Tax laws require you to begin annual withdrawals, known as Required Minimum Distributions (RMDs), from your retirement accounts in the year you reach age 70½, or when you retire, whichever is later. The State of Missouri Deferred Compensation Plan reviews your account each year to ensure that you are withdrawing the minimum amount required by law. If you do not withdraw enough to satisfy your RMD, the difference will be paid to you by December 31st. If this is the first year you are required to receive a distribution, you will be sent your RMD in March of the following year.

If you are receiving periodic payments, your payment schedule will continue unchanged. However, if you have requested payments equal to your RMD, the State of Missouri Deferred Compensation Plan will adjust your payment amount(s) so that your RMD is satisfied. This adjustment will take place every January or at the time you establish an RMD-only schedule.

If you are not receiving periodic payments, you may establish one at any time, but you are not required to do so. Your account will be reviewed annually to ensure compliance with the regulations and any remaining RMD will be distributed automatically.

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How to Budget for the Holidays

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The holidays are upon us! Finances can add a lot of stress for families in the winter months, but you don’t have to turn into a Grinch! We’ve put together a list of 9 steps you can take to keep your gift-giving jolly this year.

1. Plan for Affordability, Not the Latest Craze

Too many holiday lists start by featuring the latest must-have items and gifts for all. Only after the holidays will some consider the important question: How will you pay for that? It’s a recipe to be broke.

Instead, make your holiday list by starting with the question – What can I afford? Choose gifts and make decisions based around that. After all, the holiday is only one day. You’ll thank yourself by starting your new year on a good note.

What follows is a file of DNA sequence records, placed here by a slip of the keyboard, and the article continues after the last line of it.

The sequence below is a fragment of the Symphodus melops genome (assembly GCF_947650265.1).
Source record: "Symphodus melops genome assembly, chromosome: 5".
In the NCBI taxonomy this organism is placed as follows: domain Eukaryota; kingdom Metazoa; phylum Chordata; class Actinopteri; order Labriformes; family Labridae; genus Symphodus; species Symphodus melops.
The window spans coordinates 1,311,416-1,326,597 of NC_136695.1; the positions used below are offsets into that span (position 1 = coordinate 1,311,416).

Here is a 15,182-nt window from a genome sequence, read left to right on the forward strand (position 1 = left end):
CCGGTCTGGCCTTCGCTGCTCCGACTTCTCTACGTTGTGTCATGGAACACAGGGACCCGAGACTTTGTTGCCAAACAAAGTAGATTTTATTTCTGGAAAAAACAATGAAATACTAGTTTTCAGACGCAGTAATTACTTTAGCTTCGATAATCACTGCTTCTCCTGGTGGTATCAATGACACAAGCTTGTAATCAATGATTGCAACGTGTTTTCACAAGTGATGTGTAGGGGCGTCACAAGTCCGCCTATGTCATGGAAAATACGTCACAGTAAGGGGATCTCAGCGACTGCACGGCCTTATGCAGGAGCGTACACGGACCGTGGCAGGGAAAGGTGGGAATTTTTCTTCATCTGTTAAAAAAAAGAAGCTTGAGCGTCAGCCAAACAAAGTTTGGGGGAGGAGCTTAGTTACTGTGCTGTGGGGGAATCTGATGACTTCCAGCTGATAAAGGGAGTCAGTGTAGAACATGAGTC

Start considering how much you’ll need for next year’s holidays and begin your new year with a savings pledge.

2. Have a List

A well thought-out gift will make more impact than a flash in the pan. Knowing what you want to give your loved ones may keep you on track and avoid impulse spending.

3. Do Online Research

A good way to check if your budget is realistic for what you intend to purchase is to do some online research before you hit the mall. Not only does it provide you a great way to gather ideas and market rates, you’ll also save time and energy by avoiding the mall simply for research purposes.

4. Go Simple on Unnecessary Items

There are a lot of items that aren’t needed during the holidays. Save your money and finite resources by not including them in your celebrations. Examples include:
  • Ribbons, bows, fancy tape, stickers, etc.
  • Holiday-specific tablecloths.
  • Massive money on outside lights – set your decorations on a timer or limit when you turn them on.

5. Make a Pact: No Unnecessary Gifts.

Don’t break your budget for unnecessary gifts! Consider skipping on gifts for coworkers and friends. You may find that they’ll be relieved not to have additional financial obligations.

6. Print Coupons/Vouchers and Hit Sales

Now the fun part! Doing your homework ahead of time will help you know the best price for items on your list! You can keep track of sales, coupons, and price patterns! Knowledge and a plan will also help curb impulse buying if you know you can get it cheaper in two weeks.

7. Kids Aren’t Retail Snobs